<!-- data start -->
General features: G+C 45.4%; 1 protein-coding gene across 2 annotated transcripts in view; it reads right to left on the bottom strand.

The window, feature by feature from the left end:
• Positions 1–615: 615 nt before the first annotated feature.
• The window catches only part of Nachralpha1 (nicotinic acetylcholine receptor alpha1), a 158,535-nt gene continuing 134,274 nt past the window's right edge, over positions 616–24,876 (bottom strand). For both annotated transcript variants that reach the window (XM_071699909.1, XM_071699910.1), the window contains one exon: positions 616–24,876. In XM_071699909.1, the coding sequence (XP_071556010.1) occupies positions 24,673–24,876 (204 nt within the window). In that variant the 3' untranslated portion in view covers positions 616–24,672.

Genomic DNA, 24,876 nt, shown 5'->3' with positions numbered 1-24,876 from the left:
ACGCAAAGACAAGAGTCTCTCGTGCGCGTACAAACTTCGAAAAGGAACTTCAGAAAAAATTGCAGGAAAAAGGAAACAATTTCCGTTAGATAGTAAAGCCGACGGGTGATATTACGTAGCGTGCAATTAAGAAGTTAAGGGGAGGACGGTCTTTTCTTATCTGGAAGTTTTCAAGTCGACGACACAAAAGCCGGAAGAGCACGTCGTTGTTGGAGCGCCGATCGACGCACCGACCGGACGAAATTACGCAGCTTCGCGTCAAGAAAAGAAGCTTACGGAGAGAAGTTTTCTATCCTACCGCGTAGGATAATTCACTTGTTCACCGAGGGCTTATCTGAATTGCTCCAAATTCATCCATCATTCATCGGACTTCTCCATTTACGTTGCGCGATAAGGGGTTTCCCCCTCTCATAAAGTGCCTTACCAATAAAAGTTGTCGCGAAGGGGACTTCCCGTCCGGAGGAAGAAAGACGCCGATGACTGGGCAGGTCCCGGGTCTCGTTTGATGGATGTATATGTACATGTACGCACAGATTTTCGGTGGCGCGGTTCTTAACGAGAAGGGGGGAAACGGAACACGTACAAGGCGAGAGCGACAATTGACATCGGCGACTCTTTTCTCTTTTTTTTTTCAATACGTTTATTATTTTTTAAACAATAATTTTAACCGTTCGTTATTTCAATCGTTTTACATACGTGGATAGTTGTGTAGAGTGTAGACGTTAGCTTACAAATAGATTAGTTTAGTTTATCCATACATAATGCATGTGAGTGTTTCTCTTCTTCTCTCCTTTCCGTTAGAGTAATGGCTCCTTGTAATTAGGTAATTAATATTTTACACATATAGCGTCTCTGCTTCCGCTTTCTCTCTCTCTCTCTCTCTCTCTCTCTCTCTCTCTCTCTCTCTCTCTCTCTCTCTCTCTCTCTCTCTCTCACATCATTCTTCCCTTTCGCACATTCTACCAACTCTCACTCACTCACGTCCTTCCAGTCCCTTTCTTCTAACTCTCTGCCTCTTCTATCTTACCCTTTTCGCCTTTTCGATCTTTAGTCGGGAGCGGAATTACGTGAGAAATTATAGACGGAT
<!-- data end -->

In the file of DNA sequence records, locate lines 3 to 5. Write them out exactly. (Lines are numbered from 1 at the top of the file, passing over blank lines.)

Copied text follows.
• Positions 1–615: 615 nt before the first annotated feature.
• The window catches only part of Nachralpha1 (nicotinic acetylcholine receptor alpha1), a 158,535-nt gene continuing 134,274 nt past the window's right edge, over positions 616–24,876 (bottom strand). For both annotated transcript variants that reach the window (XM_071699909.1, XM_071699910.1), the window contains one exon: positions 616–24,876. In XM_071699909.1, the coding sequence (XP_071556010.1) occupies positions 24,673–24,876 (204 nt within the window). In that variant the 3' untranslated portion in view covers positions 616–24,672.

Genomic DNA, 24,876 nt, shown 5'->3' with positions numbered 1-24,876 from the left: